Speaker [00:23:26] That technology becomes an inimical tool.

Speaker [00:23:31] Against those who cannot control the direction or the shape of the technology. But if we own the technology as workers and if we can shape the direction in which technology can be used both ethically and economically then it is unlikely to cause the dislocation or to bother those who are worried about it. As we confront automation artificial intelligence and all of the other things that will fundamentally alter the structure of work over the course of this century we believe for example in the simple example if a robot can do everything that I can do that is fantastic. So long as I own the robot. But if I don't own the robot then I am in trouble and it is against that background that a discussion as to ownership starts has to take place and it is not a discussion that has been taking place other than among a few who regrettably have not yet commanded the space of the national media to be able to make the case.

Speaker [00:24:49] We can't stop the pace of technology but we need to ensure that workers have a right in the ownership and shape of what technology can do and will do in our societies.

Speaker [00:25:09] We call therefore. Upon the director general upon this organization its member states its social partners to work with us on the new models of business and ownership.

Speaker [00:25:26] On the models that will put at all times the dignity of our citizens at the centre of our development model. There are many proximate causes of our challenges and many technical solutions. But if we are distracted by the noise or by the trees from the forests then we will suffer the consequences of being a pawn on a chessboard. I want to suggest to this organization that we have. To make our voices heard where it matters most and that is in the development trajectory of nations. And that is with respect to the repositioning of workers at the center of the development model.

Speaker [00:26:16] Our principles will not change our geography will our power relations will. Our capital will.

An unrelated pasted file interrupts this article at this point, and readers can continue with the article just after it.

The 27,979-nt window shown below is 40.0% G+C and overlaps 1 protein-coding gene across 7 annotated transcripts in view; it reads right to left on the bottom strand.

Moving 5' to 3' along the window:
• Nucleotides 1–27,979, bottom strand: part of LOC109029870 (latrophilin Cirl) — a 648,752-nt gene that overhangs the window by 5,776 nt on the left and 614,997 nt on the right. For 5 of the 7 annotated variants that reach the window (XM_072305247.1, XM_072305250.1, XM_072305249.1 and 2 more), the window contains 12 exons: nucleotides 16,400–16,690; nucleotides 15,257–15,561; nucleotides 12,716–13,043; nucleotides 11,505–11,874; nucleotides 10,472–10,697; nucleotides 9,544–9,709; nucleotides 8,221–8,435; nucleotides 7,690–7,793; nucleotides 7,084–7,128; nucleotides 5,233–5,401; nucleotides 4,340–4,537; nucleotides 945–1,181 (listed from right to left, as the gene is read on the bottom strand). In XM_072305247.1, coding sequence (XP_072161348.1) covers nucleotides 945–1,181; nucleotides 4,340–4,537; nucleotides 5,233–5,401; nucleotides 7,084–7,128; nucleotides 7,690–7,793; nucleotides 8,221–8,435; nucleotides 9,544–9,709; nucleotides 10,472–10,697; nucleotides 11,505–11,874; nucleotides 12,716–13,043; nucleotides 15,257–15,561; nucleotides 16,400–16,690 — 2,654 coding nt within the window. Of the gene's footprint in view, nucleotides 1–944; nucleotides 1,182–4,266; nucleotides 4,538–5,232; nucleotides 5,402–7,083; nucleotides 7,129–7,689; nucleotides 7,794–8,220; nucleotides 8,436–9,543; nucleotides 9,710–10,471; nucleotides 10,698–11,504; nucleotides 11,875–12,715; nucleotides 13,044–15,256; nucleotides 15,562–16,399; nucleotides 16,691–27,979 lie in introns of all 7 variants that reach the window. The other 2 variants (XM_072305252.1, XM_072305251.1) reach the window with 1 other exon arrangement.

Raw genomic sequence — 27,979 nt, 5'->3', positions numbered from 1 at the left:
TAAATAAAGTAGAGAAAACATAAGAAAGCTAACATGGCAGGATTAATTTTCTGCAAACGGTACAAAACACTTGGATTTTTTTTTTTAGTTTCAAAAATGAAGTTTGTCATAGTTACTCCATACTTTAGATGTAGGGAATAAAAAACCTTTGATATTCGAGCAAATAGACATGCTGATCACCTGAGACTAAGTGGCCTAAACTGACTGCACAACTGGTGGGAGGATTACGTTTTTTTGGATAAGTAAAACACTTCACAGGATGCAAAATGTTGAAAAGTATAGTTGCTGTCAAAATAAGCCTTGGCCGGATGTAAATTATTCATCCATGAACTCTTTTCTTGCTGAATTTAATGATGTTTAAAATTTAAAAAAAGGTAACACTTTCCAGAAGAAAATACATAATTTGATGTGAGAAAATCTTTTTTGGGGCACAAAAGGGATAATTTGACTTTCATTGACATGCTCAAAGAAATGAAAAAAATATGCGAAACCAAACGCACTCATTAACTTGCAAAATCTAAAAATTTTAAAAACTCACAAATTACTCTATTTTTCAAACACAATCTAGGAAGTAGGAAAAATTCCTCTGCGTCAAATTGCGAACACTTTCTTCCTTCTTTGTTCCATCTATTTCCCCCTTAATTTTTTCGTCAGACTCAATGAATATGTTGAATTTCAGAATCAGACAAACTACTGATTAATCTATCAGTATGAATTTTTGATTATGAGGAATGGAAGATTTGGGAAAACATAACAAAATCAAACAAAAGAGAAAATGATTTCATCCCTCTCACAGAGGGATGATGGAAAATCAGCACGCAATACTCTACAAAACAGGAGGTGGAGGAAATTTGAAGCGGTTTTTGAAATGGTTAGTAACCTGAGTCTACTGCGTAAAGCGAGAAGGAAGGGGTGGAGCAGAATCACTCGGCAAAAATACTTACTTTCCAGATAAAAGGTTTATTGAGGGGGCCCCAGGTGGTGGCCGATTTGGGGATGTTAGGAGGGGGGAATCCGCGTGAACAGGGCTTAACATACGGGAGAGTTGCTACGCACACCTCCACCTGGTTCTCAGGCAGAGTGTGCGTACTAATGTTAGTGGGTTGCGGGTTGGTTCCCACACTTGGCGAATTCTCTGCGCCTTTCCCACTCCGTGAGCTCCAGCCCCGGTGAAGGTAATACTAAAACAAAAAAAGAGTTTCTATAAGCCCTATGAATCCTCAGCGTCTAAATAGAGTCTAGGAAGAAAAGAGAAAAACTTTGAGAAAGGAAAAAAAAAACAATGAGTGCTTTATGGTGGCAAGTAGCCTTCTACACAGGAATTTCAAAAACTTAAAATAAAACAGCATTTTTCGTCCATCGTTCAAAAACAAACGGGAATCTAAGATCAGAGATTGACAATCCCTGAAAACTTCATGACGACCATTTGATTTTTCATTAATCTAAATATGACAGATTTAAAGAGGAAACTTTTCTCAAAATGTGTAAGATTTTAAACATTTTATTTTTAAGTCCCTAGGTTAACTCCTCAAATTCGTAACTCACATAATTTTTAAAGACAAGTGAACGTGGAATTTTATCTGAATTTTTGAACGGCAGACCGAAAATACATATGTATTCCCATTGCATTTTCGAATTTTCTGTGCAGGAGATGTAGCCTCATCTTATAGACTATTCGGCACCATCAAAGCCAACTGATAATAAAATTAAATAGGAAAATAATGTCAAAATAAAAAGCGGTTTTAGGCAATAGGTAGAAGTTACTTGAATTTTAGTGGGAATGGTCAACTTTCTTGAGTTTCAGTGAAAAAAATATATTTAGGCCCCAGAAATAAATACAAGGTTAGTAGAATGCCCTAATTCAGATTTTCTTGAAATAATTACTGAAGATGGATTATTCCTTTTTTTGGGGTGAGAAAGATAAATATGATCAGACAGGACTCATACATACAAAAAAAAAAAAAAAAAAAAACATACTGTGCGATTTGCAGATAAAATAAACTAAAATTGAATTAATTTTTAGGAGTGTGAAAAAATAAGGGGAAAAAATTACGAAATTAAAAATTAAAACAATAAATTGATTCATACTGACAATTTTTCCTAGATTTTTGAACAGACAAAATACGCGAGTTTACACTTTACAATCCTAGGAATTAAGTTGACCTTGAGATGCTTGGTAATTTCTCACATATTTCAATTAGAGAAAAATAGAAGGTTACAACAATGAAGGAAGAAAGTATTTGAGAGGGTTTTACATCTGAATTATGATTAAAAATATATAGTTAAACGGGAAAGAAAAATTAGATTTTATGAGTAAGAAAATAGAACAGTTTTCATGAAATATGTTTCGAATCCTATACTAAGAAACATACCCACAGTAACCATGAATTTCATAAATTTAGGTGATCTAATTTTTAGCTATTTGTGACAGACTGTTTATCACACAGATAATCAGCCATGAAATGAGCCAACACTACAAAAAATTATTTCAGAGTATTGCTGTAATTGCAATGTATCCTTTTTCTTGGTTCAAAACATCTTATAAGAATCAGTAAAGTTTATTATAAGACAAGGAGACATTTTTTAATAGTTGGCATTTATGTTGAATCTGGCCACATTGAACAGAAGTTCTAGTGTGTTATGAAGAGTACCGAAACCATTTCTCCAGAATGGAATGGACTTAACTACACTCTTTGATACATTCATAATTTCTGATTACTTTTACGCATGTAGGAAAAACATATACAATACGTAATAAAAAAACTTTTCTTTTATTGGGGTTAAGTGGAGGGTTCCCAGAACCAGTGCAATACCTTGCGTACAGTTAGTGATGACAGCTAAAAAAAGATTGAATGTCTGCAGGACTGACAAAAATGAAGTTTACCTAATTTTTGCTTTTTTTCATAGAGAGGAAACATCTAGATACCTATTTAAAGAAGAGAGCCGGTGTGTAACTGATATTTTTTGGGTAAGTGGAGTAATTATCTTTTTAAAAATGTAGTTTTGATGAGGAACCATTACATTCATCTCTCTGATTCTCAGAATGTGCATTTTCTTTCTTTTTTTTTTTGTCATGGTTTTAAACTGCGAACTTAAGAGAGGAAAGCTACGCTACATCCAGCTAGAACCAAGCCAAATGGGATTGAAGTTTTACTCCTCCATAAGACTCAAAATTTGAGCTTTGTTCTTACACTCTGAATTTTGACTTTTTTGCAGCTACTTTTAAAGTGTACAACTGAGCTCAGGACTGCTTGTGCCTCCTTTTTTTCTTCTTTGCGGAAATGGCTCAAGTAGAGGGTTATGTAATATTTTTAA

Speaker [00:26:25] But if we hold faithful to our principles and if we ensure and hold and faithful to our principles that we put people at the center of every sphere of power be it capital be it technology be it in the framing of ownership then I do believe that we will be able to evolve through this very turbulent period of world history with the protection of workers rights and the dignity of our people intact. Why. Because ownership matters. Why. Because the root of all must be fairness and equity. Why. Because our people matter. Why. Because our development threats must always be about providing opportunity allowing as many of our people to prosper and develop. The balance and equity that is so characterized so many of our countries in recent years to stand up for what matters rather than being afraid to be a voice in the wilderness if we in the Caribbean were afraid of being a voice in the wilderness we would not speak about climate change. We will not speak about mass migration. We would not speak about the global inequities of a distorted global trading system that requires of us participation. At the same level and in the same manner as large countries. Even though we have no power to distort global trade in goods or services. Sighs. Position and geography cannot matter in fighting for righteousness and the protection of workers.

Speaker [00:28:11] But I suspect sir that those who gathered one hundred years ago to form this organization felt the same way and recognize that what mattered was the commitment to principle and the protection of average human beings who were voiceless and faceless. For too many people. But who understood that commitment to cause.

Speaker [00:28:37] Without fear of consequences would one day lead to the kind of improvements that we have seen among the working classes of the entire world. We are not yet finish in the words of the Talmud. We are not expected to complete the task but neither are we at liberty to resile from it. I stand here today carrying the baton for another generation of barbarian leaders to commit to principles that more than any other institution help define what our country is about and what our mission stands for. And I thank you for the honor accorded to me and my government and my people for being able to share a few perspectives on this centenary in our part of the world and I suspect you know this a century is nothing to be trifled with. Even if we may not be seeing as many of them at the moment in the Cricket World Cup as we would like to see. But we know that once there is breath there is will. And we therefore will join with you on that mission to continue to benefit those people who have not yet gotten on the train.

Speaker [00:29:56] God bless the International Labour Organization.